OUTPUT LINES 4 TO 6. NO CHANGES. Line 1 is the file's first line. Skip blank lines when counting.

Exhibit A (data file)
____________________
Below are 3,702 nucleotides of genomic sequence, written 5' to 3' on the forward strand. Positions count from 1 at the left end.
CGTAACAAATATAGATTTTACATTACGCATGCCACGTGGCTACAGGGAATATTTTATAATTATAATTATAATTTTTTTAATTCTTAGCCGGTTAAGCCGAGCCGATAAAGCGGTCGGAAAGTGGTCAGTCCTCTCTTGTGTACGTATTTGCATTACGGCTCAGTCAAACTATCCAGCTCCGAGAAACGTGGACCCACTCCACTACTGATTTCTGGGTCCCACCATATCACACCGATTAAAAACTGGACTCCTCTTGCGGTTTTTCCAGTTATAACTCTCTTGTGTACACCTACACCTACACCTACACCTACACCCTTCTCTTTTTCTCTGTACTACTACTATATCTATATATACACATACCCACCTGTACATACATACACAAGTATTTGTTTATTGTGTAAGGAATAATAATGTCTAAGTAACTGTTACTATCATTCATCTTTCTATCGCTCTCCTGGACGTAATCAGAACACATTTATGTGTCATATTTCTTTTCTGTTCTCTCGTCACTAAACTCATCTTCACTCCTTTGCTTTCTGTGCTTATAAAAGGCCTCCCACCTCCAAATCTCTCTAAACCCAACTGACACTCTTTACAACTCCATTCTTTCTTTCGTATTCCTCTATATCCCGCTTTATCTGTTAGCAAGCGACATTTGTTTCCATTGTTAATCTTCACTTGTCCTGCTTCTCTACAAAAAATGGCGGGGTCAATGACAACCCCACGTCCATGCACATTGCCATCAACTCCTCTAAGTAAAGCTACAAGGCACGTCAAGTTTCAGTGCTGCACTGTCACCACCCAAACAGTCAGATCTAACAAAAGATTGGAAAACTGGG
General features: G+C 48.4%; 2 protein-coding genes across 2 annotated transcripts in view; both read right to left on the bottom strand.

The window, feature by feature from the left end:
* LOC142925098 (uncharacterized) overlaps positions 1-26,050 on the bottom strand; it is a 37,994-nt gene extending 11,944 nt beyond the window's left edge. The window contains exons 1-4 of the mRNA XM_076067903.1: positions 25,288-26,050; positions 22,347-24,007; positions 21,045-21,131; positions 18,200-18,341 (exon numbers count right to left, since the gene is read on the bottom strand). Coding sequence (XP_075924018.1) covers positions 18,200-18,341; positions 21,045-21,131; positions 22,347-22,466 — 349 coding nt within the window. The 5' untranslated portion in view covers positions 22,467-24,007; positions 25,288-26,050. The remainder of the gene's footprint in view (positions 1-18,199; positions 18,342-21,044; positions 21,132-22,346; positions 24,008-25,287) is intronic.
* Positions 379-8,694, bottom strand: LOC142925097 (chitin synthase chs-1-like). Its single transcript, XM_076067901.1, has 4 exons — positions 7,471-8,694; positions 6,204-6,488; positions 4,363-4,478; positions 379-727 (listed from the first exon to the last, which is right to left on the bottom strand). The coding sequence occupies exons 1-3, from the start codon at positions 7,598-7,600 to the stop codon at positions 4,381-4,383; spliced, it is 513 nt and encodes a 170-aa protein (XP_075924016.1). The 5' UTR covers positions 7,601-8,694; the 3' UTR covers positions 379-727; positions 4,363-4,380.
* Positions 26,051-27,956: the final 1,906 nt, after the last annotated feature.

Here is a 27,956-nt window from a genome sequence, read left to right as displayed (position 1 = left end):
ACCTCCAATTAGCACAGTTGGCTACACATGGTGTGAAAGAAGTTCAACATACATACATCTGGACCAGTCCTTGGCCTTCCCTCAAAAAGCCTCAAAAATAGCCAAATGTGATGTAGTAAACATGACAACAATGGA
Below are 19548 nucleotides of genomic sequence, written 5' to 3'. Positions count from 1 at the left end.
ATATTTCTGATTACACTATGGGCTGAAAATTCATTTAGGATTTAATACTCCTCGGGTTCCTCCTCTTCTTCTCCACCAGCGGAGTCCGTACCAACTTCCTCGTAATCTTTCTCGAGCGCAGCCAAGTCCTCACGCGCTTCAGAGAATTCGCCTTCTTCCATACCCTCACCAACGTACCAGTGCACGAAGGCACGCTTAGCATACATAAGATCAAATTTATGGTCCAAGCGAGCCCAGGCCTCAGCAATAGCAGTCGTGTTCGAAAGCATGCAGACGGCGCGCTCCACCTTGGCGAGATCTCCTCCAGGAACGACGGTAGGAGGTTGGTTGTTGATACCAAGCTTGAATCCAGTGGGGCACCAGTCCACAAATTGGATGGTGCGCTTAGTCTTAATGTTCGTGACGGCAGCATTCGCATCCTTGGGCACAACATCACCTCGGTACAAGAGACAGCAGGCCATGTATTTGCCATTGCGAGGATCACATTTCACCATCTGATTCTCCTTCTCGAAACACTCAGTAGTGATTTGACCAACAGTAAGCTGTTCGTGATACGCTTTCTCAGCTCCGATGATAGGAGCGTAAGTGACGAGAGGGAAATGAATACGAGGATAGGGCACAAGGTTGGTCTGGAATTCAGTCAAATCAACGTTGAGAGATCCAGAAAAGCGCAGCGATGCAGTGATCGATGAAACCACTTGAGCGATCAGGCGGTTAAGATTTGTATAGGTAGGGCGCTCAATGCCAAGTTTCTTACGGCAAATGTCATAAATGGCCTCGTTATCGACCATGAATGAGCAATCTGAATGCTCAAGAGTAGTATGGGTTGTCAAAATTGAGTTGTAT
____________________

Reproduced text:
The window, feature by feature from the left end:
* LOC142925098 (uncharacterized) overlaps positions 1-26,050 on the bottom strand; it is a 37,994-nt gene extending 11,944 nt beyond the window's left edge. The window contains exons 1-4 of the mRNA XM_076067903.1: positions 25,288-26,050; positions 22,347-24,007; positions 21,045-21,131; positions 18,200-18,341 (exon numbers count right to left, since the gene is read on the bottom strand). Coding sequence (XP_075924018.1) covers positions 18,200-18,341; positions 21,045-21,131; positions 22,347-22,466 — 349 coding nt within the window. The 5' untranslated portion in view covers positions 22,467-24,007; positions 25,288-26,050. The remainder of the gene's footprint in view (positions 1-18,199; positions 18,342-21,044; positions 21,132-22,346; positions 24,008-25,287) is intronic.
* Positions 379-8,694, bottom strand: LOC142925097 (chitin synthase chs-1-like). Its single transcript, XM_076067901.1, has 4 exons — positions 7,471-8,694; positions 6,204-6,488; positions 4,363-4,478; positions 379-727 (listed from the first exon to the last, which is right to left on the bottom strand). The coding sequence occupies exons 1-3, from the start codon at positions 7,598-7,600 to the stop codon at positions 4,381-4,383; spliced, it is 513 nt and encodes a 170-aa protein (XP_075924016.1). The 5' UTR covers positions 7,601-8,694; the 3' UTR covers positions 379-727; positions 4,363-4,380.